Social Collaboration Pitfalls to Avoid During Product Development
There are many nimble, cloud-based tools on the market today. I love using Microsoft Teams to collaborate with anyone in my company instantly and Trello to manage marketing deliverables and projects. A variety of similar collaboration tools, including Asana and Slack, have also emerged to help teams interact and share information using informal chat, file sharing, screen sharing, and general project management. Many organizations find these tools helpful to collaborate within sales, human resources, marketing, and other departments. Engineering teams have also adopted these tools and some have even started trying to manage new product development processes.
What are the pitfalls associated with using social collaboration tools to drive product development? What is the point of collaborating if you cannot capture the associated product and quality records in context to key conversations and activities?
Over the years, many young and small companies have started out using traditional point solutions like Word, Excel, Dropbox, and email to manage their product record and engineering change processes. The problem these older solutions introduce is that they are not connected to the entire product record comprised of parts, bills of materials (BOMs), revision history, quality records, drawings, files, specifications, and other documents. As companies grow, they are unable to scale effectively using these tools that create silos.
Trying to track and follow dozens or hundreds of changes made in these types of older solutions with distributed team conversations gets unwieldly. It becomes nearly impossible to identify where the latest information is, or to associate any given changes with the person who has been discussing the changes. The same is true with the new wave of collaboration tools because they are also disconnected from the engineering change and development process. The dynamic and evolving product records are not stored, nor revision-controlled, in context with conversations. All this fragmentation leaves companies vulnerable to miscommunication, confusion, and manufacturing errors as engineering, quality, purchasing, manufacturing, and supply chain partners try to introduce new products to market.
The Danger of Siloed Information
Gen Z and Millennials tend to be early adopters of newer social apps. They enjoy the flexibility of having collaborative exchanges in a variety of settings, from using laptops in workspaces to mobile while in transit. There is great value in being able to collaborate quickly anytime and anywhere during product development, but it is detrimental when that collaboration creates silos for product records. It’s critical to control and capture communication threads tied to the specific product or quality record to provide full visibility and clarity for everyone who will be involved in the review and final production of products.
Unfortunately, the “shiny new” collaboration tools still continue to create silos, because they are not being specifically designed for the rigors of new product development. Quick social communication or tracking of activities and tasks create more risk when they are not tied to specific revisions of product designs. The ability to correlate siloed communication is challenging when interactions are not handled within the system that controls the design and release of new products.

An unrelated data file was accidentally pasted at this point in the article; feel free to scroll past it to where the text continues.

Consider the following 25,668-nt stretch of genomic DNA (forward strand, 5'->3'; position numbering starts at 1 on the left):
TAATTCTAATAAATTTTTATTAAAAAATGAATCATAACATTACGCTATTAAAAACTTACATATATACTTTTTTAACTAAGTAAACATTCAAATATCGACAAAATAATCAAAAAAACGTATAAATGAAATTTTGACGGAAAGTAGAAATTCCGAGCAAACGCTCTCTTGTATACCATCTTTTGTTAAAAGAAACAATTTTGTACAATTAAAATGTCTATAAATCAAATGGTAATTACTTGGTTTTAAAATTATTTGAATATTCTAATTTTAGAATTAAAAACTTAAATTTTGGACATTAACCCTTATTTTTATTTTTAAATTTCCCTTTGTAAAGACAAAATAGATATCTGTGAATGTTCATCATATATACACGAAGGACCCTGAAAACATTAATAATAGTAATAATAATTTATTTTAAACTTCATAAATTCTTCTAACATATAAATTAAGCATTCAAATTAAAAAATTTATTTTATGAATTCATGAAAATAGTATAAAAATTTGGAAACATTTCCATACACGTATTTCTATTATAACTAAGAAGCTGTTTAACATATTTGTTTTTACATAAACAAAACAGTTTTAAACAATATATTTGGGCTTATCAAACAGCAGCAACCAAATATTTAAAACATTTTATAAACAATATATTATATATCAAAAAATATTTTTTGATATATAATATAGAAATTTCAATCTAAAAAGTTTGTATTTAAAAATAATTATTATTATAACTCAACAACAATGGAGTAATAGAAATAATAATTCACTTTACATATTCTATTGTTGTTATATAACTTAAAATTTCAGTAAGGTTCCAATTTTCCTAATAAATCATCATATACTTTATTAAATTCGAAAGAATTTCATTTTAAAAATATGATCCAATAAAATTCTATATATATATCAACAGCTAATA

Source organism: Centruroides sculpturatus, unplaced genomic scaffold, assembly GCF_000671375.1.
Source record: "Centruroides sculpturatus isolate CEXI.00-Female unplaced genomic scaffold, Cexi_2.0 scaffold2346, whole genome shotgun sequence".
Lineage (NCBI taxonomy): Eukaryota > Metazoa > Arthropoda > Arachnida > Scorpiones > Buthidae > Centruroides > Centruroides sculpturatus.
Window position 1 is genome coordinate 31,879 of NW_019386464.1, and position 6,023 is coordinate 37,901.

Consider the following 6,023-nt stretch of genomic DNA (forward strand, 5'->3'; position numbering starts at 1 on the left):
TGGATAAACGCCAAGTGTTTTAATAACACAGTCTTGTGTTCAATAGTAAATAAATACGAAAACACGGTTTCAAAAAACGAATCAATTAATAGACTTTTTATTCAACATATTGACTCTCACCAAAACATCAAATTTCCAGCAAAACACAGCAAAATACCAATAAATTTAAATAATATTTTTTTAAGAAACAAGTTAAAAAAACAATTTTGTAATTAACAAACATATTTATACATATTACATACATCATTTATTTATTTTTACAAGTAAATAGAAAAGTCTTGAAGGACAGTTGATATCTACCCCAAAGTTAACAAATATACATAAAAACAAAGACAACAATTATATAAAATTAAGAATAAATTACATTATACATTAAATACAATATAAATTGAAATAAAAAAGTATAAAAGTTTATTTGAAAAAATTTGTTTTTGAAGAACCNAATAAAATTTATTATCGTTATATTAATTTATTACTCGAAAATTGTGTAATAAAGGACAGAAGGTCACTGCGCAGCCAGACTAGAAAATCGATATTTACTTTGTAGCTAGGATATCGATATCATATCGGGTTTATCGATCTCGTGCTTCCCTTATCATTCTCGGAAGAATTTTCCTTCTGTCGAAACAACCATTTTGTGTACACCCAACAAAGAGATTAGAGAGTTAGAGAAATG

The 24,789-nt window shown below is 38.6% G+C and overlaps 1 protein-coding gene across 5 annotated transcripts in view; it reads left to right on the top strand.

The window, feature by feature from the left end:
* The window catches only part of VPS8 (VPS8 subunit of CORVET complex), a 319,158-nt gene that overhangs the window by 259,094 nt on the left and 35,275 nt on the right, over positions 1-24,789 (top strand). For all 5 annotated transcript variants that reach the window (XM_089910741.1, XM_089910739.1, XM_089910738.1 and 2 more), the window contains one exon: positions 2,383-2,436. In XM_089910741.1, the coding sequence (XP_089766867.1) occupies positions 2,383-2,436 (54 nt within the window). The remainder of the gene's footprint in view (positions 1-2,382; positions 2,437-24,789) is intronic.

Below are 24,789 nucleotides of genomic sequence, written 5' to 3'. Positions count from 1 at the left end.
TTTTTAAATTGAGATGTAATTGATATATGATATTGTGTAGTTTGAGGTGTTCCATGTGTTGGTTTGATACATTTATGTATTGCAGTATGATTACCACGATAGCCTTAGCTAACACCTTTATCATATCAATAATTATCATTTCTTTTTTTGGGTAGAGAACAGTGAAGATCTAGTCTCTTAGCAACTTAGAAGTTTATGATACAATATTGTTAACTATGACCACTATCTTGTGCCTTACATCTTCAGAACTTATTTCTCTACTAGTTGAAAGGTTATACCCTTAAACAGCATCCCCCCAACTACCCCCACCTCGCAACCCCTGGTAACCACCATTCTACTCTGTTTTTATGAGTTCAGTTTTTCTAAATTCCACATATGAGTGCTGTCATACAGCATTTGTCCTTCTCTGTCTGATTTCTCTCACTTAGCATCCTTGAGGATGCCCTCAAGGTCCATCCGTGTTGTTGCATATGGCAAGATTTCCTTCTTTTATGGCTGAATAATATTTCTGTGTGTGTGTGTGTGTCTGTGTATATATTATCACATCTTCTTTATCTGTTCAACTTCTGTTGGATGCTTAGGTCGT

This is where product lifecycle management (PLM) systems come into play. PLM systems have evolved into flexible cloud-based solutions that can be accessed easily anywhere around the world. Today’s leading innovators rely on PLM to help design, develop, and produce high-quality innovative solutions fast—leveraging distributed teams and supply chains. These solutions were created to provide a single place to manage all product and quality processes, while providing full revision controls and team accountability (traceable approval processes). But many PLM solutions today have not evolved to incorporate the newer ways to connect teams with informal conversations. Instead, they continue to rely on disconnected tools like Slack—leaving them open to many drawbacks. Optimizing product development and introduction, while accelerating time to market, is easier to do when social collaboration capabilities are built within a controlled PLM solution.
A Better Way: Connected Social Collaboration
Modern Cloud PLM solutions were designed for formal control and collaboration of the product record. However, many have not developed informal or social collaboration capabilities. Arena saw the need before newer collaboration tools became popular and developed an informal social collaboration approach within PLM. Arena Scribe is part of the PLM foundation and provides a single place to manage formal product development and quality processes along with informal conversations—connected directly to the affected product or quality records.
Scribe enables impacted teams to engage in discussions through an easy-to-use chat interface ensuring conversations are associated with the affected record for all to see. Anyone with PLM access can subscribe to conversations and stay informed of conversations that may impact the final design or formal change processes. And as always, like everything in a controlled PLM system, internal and external teams can share in discussions with the necessary policy controls to ensure only approved people have access.
Social Collaboration Without the Silos
There is no turning back from the new social chat and collaboration tools. It’s great and necessary to be able to have informal conversations between multiple teams specifically for today’s global product development and supply chain processes. This will keep everyone on the same page to speed delivery of innovative products, while avoiding the traditional pitfalls of siloed collaboration.